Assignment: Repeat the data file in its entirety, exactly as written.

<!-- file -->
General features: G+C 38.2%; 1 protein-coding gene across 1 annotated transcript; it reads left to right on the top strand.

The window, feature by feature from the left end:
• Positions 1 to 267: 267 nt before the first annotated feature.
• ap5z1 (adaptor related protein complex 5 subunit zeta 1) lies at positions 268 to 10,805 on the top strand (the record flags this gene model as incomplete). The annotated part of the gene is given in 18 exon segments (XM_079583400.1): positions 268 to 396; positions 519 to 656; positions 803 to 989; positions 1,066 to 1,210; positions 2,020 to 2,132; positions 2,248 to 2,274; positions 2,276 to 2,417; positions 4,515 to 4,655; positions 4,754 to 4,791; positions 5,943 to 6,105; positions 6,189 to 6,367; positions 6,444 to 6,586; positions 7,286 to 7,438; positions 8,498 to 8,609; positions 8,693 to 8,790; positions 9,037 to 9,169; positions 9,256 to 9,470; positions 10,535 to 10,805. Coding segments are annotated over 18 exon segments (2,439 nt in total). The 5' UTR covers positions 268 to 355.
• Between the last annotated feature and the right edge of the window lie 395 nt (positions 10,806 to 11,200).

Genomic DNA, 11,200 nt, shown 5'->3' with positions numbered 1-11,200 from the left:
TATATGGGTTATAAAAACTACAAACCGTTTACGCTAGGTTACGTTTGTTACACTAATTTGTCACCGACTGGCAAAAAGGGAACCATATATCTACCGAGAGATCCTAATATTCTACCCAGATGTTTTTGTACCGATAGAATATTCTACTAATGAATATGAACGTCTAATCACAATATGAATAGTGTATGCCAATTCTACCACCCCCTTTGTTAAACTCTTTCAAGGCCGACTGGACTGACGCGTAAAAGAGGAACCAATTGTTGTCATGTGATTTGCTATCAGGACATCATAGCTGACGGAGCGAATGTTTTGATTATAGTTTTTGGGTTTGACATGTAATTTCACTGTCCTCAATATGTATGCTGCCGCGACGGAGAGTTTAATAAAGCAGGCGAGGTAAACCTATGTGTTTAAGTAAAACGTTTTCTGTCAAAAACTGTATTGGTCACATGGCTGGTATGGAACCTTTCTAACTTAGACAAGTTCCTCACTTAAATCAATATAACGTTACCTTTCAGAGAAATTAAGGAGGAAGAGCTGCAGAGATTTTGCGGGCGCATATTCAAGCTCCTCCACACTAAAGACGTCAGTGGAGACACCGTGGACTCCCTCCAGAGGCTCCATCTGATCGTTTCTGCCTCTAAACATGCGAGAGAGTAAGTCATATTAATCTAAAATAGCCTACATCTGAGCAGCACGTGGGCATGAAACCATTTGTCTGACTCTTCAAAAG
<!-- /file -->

General features: G+C 38.2%; 1 protein-coding gene across 1 annotated transcript; it reads left to right on the top strand.

The window, feature by feature from the left end:
• Positions 1 to 267: 267 nt before the first annotated feature.
• ap5z1 (adaptor related protein complex 5 subunit zeta 1) lies at positions 268 to 10,805 on the top strand (the record flags this gene model as incomplete). The annotated part of the gene is given in 18 exon segments (XM_079583400.1): positions 268 to 396; positions 519 to 656; positions 803 to 989; positions 1,066 to 1,210; positions 2,020 to 2,132; positions 2,248 to 2,274; positions 2,276 to 2,417; positions 4,515 to 4,655; positions 4,754 to 4,791; positions 5,943 to 6,105; positions 6,189 to 6,367; positions 6,444 to 6,586; positions 7,286 to 7,438; positions 8,498 to 8,609; positions 8,693 to 8,790; positions 9,037 to 9,169; positions 9,256 to 9,470; positions 10,535 to 10,805. Coding segments are annotated over 18 exon segments (2,439 nt in total). The 5' UTR covers positions 268 to 355.
• Between the last annotated feature and the right edge of the window lie 395 nt (positions 10,806 to 11,200).

Genomic DNA, 11,200 nt, shown 5'->3' with positions numbered 1-11,200 from the left:
TATATGGGTTATAAAAACTACAAACCGTTTACGCTAGGTTACGTTTGTTACACTAATTTGTCACCGACTGGCAAAAAGGGAACCATATATCTACCGAGAGATCCTAATATTCTACCCAGATGTTTTTGTACCGATAGAATATTCTACTAATGAATATGAACGTCTAATCACAATATGAATAGTGTATGCCAATTCTACCACCCCCTTTGTTAAACTCTTTCAAGGCCGACTGGACTGACGCGTAAAAGAGGAACCAATTGTTGTCATGTGATTTGCTATCAGGACATCATAGCTGACGGAGCGAATGTTTTGATTATAGTTTTTGGGTTTGACATGTAATTTCACTGTCCTCAATATGTATGCTGCCGCGACGGAGAGTTTAATAAAGCAGGCGAGGTAAACCTATGTGTTTAAGTAAAACGTTTTCTGTCAAAAACTGTATTGGTCACATGGCTGGTATGGAACCTTTCTAACTTAGACAAGTTCCTCACTTAAATCAATATAACGTTACCTTTCAGAGAAATTAAGGAGGAAGAGCTGCAGAGATTTTGCGGGCGCATATTCAAGCTCCTCCACACTAAAGACGTCAGTGGAGACACCGTGGACTCCCTCCAGAGGCTCCATCTGATCGTTTCTGCCTCTAAACATGCGAGAGAGTAAGTCATATTAATCTAAAATAGCCTACATCTGAGCAGCACGTGGGCATGAAACCATTTGTCTGACTCTTCAAAAG